As I made my way toward the aft stateroom on the new Ranger Tugs R-41, I had visions—maybe it’s not too strong to say a brief, waking nightmare—about all the nights I’d spent as a kid crammed into the quarter berth next to the engine room on my parents’ boat. The noise, the lack of natural light, the inability even to stand upright without slamming my head into the bulkhead: I feared all of those things and more were about to befall me yet again as an adult.
But then, I saw the queen-size berth. The en suite head. The sunlight streaming inside through the ports as I stood tall without having to crouch even an inch.
This stateroom, which is in addition to the R-41’s queen-berth master, was more than a pleasant surprise just for me. It was a revelation about the builder’s vision for the boat itself.
The R-41 represents the culmination of a three-year process that has seen Ranger Tugs introduce different design cues, hull form changes and, now with this new flagship, a heck of a lot more space. A full 10 feet longer than the next-biggest model in the Ranger Tugs lineup, the R-41 adds an even bigger curved front windshield and interior creature comforts while maintaining the faster speeds that smaller, newer models brought to the builder’s program. For the parent company of Ranger Tugs, called Fluid Motion, the R-41 is a showpiece of what’s possible, far beyond what’s been built in the past, and yet totally familiar at the same time.
To see just how much space the R-41 allows, I joined a crew from our sister publication Power & Motoryacht along with two Ranger Tugs representatives for a three-day, two-night cruise to the San Juan Islands. All told, there were six of us grown men aboard, some who’ve had more than their fair share of pizza and beer over the years (finger pointing squarely at me). Adding to the pile of humanity were loads of duffel and sleeping bags, camera and video equipment, and provisions.
I’ll be the first to admit I was amazed that all of us, and all of it, fit on board. Most everything (save the laptops and cameras) found a home out of sight, including in a multipurpose room that’s accessed through the salon sole with the push of a button. This was Hull No. 1, owned by Fluid Motion co-founder and President John Livingston, who had outfitted that room with an extra fridge and washer and dryer.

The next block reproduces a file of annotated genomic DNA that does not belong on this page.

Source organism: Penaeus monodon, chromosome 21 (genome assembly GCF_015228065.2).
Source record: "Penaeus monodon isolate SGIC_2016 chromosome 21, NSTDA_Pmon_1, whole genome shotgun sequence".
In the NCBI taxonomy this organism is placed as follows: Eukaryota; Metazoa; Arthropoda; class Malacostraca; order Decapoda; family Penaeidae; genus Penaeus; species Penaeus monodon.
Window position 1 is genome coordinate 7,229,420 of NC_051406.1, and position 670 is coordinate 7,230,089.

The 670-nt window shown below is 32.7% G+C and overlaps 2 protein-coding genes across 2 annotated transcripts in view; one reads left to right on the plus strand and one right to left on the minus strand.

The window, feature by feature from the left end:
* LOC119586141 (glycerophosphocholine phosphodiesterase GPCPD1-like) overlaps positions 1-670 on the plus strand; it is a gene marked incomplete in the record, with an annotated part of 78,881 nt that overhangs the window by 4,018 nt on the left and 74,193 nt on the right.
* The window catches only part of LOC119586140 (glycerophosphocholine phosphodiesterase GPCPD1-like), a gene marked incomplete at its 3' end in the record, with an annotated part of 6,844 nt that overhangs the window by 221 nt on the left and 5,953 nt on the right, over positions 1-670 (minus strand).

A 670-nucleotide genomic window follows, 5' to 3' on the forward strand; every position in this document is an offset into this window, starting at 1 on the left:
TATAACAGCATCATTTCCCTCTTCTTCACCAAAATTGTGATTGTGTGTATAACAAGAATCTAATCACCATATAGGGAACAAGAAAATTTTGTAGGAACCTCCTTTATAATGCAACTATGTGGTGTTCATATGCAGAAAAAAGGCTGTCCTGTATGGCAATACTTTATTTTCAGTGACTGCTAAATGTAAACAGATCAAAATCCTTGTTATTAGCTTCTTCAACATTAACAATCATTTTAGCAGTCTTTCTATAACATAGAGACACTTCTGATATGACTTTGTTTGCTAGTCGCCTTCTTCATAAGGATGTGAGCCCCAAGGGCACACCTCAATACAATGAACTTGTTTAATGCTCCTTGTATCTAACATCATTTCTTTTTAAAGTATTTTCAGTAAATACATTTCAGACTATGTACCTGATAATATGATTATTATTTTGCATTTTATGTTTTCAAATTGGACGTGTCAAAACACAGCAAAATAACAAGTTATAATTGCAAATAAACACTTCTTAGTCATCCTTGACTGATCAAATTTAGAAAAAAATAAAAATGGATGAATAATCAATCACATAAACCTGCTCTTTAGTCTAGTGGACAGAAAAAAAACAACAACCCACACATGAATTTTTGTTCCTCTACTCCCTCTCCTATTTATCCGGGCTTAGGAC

Other owners might opt for a freezer instead of the laundry machines in that space, but all told, the extra stowage speaks well for the R-41’s long-range coastal cruising credentials. When your itinerary includes finding grocery stores as well as finding a place to keep your fresh-caught salmon, this is the kind of stowage you want to have.
The 41’s outdoor spaces also shine with the space afforded by a beamy build that doesn’t taper too much as the lines move aft. Before ambling up for dinner, we opened a few growlers of my home-brewed India Pale Ale, and though it wasn’t raining, I knew the full flybridge cover would serve well in year-round Pacific Northwest cruising. In warmer (read: sunnier) climes, comfortably fitting all these dudes on the 41’s aft deck would be equally nice to avoid the harshest rays of the midday sun.
Our itinerary took us through Washington state’s iconic Deception Pass at slack tide and into Cornet Bay. After a quick lunch on the hook there, we headed toward the southeastern end of Orcas Island and Rosario Resort & Spa. The day was unseasonably clear and warm, so we had no rough seas for testing the R-41’s mettle, but she felt comfortable and familiar. Though she’s much bigger than the 29, the 41 feels a lot like her. She was strong and steady underfoot, but also light and nimble, as a vessel of this power-to-weight ratio should be.
As with many modern twin-engine vessels, the 41’s systems made docking a breeze. She has twin 300-horsepower Volvo Penta IPS400 drives, joystick controls and, in the Command Bridge version, upper and lower helm stations. (A Sedan version also is available.) Turns and close-quarters maneuvering were a cinch, and interior bulkheads didn’t get in the way of sightlines.
Ranger Tugs offers just a few options, with most of the popular features being standard. Options include Bimini tops, upgraded electronics, a tender or diesel heat. Ranger Tugs also offers a factory delivery experience that includes, among other things, a full day of systems and operational training.
The R-41 may not seem like a Ranger Tugs at first because of her sheer size, but what I found during my handful of days on board is that she’s every bit the boat for which the builder has long been known. She’s just bigger.
Which, to whoever ends up in that aft stateroom, is definitely better.
Specifications for the Ranger R-41 CB
LOA: 41ft. 2in.
Engines: (standard) 2 x Volvo Penta IPS400
Speed (max./cruise): 24/19 knots
Fuel: 300 gal.
Water: 120 gal.
This article originally appeared in the October 2019 issue.